Pegasus, The Heart of the Harrier
The History and Development of the World’s First Operational Vertical Take-off and Landing Jet Engine
by Andrew Dow
Being one of the most innovative gas turbine aircraft engines ever developed, it is gratifying to see a book dedicated to the Rolls-Royce Pegasus, arguably the world’s first successful VTOL aircraft engine. VTOL has been an aviation goal for decades with many failures along the way. However the Pegasus is one of the very few to successfully achieve this objective and furthermore become a commercial success. But it was a long hard road. It’s hard to imagine but the origins of the Pegasus go back over 50 years! Using the Bristol Orpheus as a starting point the author guides the reader trough the various combinations of compressors and turbines with a great deal of emphasis placed on the political, contractual, financial, and legal aspects. Obviously, the foregoing considerations are germane to any large-scale and complex industrial endeavor, however, the hard-core technophile may be disappointed at the lack of priority afforded the technical side of this pioneering power plant. As an example, it would have been nice to see drawings and a better description of the nozzle actuators, the cannular combustion chamber, how the engine was mounted in the airframe, more details of the Harrier aircraft such as the landing gear, the “puffer” control system etc. Although Rolls-Royce was one of the pioneers with VTOL via vectored thrust using the one-off Thrust Measuring Rig, a.k.a. the “Flying Bedstead, this early development effort was written off in one short sentence and an equally short footnote.
At times the book almost reads like an Agatha Christie murder mystery particularly when the acquisition of Bristol/Siddeley by Rolls-Royce is described. This episode did not put Rolls-Royce in a favorable light, being somewhat reminiscent of their acquisition of the Bentley Motors car company in 1931. The author claims that one of the primary reasons for the acquisition was the fact that Bristol/Siddeley was in negotiations with Pratt & Whitney who were experiencing difficulties in developing the JT9D compressor. BS was a recognized world leader in axial flow compressor design at the time. These events took place in the early to mid 1960s when Rolls-Royce was developing its competitor to the JT9D, the RB211. With this piece of high-level maneuvering Rolls-Royce hoped to steal a march on P&W.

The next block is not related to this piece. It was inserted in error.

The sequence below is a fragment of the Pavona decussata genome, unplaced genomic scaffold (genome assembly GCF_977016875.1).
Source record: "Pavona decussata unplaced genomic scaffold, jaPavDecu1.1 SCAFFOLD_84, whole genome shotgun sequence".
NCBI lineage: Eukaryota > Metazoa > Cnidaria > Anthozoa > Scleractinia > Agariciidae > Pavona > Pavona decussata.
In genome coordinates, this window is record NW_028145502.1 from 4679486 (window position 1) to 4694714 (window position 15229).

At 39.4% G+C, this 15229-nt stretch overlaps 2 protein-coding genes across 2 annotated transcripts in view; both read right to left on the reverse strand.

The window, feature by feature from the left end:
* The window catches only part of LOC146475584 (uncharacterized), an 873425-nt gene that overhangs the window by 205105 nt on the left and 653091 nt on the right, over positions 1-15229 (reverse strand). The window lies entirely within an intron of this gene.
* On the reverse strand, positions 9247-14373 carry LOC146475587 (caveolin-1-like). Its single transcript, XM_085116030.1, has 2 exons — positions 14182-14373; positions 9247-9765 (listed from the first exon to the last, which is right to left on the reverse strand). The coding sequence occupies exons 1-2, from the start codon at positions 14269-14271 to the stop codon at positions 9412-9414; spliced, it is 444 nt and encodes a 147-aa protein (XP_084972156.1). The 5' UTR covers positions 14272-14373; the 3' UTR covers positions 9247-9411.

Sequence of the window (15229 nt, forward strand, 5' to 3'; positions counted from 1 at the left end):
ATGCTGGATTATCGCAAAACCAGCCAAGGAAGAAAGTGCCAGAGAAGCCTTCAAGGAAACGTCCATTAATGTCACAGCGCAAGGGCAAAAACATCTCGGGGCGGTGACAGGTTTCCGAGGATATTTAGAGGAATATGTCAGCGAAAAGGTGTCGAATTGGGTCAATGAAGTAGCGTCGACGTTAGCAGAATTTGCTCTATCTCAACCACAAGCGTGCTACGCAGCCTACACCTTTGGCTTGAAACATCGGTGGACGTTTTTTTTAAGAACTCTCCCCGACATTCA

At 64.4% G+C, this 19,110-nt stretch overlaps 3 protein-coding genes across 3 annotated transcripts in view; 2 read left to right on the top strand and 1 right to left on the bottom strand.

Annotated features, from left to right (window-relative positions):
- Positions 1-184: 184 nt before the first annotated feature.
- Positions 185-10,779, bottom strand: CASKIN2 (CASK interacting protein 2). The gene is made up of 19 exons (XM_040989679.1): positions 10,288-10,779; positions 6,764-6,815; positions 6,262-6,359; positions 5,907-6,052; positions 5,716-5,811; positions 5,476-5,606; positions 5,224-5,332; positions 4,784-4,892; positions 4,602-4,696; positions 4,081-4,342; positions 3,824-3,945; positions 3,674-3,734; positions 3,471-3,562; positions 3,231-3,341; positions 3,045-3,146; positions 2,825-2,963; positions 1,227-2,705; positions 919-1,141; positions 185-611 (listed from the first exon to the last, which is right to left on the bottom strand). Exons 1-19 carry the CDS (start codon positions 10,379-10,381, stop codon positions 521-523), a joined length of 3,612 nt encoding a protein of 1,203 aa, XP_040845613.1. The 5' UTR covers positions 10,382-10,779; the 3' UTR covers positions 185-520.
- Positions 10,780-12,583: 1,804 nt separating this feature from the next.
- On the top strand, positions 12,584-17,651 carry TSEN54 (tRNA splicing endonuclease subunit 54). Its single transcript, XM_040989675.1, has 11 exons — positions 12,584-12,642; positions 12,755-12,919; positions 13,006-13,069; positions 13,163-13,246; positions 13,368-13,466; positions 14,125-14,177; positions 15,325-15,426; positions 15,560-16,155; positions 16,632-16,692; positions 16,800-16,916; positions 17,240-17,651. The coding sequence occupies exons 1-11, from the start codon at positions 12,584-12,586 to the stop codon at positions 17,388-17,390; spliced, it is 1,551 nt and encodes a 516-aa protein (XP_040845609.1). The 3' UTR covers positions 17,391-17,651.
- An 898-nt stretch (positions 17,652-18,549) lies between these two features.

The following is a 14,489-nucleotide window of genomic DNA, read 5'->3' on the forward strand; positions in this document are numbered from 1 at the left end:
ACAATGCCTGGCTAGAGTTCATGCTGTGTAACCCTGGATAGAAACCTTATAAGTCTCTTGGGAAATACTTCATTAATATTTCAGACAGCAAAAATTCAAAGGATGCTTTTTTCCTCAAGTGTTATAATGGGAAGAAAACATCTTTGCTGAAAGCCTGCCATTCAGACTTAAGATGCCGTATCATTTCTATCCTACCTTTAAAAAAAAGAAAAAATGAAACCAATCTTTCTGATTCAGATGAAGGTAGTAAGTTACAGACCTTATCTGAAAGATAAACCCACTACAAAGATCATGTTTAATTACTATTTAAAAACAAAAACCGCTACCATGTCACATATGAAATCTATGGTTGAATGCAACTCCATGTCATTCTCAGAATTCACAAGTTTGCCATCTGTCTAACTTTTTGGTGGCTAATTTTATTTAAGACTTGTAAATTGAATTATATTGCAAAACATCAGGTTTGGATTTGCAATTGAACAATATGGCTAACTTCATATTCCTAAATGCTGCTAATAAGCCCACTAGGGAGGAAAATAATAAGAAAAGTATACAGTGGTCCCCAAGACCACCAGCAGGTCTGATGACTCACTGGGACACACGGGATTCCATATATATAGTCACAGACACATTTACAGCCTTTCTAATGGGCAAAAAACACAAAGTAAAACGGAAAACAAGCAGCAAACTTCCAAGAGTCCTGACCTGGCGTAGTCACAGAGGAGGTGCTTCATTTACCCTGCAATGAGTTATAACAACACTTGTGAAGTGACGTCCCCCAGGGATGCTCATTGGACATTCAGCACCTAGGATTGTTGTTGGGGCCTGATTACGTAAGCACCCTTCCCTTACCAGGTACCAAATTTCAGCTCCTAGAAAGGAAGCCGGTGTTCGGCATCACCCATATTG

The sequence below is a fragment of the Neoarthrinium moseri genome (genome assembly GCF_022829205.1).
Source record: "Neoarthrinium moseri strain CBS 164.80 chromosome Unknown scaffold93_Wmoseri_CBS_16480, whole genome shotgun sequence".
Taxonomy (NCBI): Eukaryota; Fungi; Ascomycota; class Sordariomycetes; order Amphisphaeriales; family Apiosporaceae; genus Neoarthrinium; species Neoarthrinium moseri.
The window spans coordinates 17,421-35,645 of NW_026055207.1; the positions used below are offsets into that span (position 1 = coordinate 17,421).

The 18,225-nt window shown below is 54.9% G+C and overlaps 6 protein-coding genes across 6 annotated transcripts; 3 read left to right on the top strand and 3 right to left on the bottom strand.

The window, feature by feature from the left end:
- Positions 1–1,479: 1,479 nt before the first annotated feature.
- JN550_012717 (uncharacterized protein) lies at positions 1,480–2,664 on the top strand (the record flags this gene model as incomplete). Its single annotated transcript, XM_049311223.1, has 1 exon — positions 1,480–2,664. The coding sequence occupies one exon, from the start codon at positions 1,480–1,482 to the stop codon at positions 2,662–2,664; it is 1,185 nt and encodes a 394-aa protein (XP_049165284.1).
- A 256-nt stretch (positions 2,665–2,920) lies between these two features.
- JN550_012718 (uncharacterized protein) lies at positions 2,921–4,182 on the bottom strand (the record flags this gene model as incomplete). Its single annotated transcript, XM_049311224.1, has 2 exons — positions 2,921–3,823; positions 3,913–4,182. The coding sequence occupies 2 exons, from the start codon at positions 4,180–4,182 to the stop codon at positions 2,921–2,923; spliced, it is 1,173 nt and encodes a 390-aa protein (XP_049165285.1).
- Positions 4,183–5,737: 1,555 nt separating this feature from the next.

February 1971 will always represent the nadir of Rolls-Royce, which is when this venerable and proud company declared bankruptcy. This unfortunate event is covered well with regards its impact on Pegasus development. This fiasco was primarily caused by insurmountable problems with the RB211. Interestingly, the RB211’s woes were corrected by bringing in retired Rolls-Royce engineers, foremost being Sir Stanley Hooker.
In conclusion, this is a well-researched book but may miss its target audience by focusing on the wrong aspects of Pegasus development. Readers with a fascination with legalities, contractual negotiations, finances, high-level executive scheming and the like will enjoy this tome. No book is as pure as the driven snow when it comes to accuracy so it’s inevitable with a book of this size and complexity that a couple of errors snuck in but overall the book seems to be exemplary in this respect. Reproduction of photographs and line drawings is mediocre. The line drawings in particular could have benefited from some doctoring via one of the many software packages available for this purpose.
Copyright 2010, Graham White (speedreaders.info)
Reviewer White is a published author in the field of aero engine history and collects and restores piston engines. They vie for his ministrations next to a concurs-condition 1935 Rolls-Royce Phantom II car.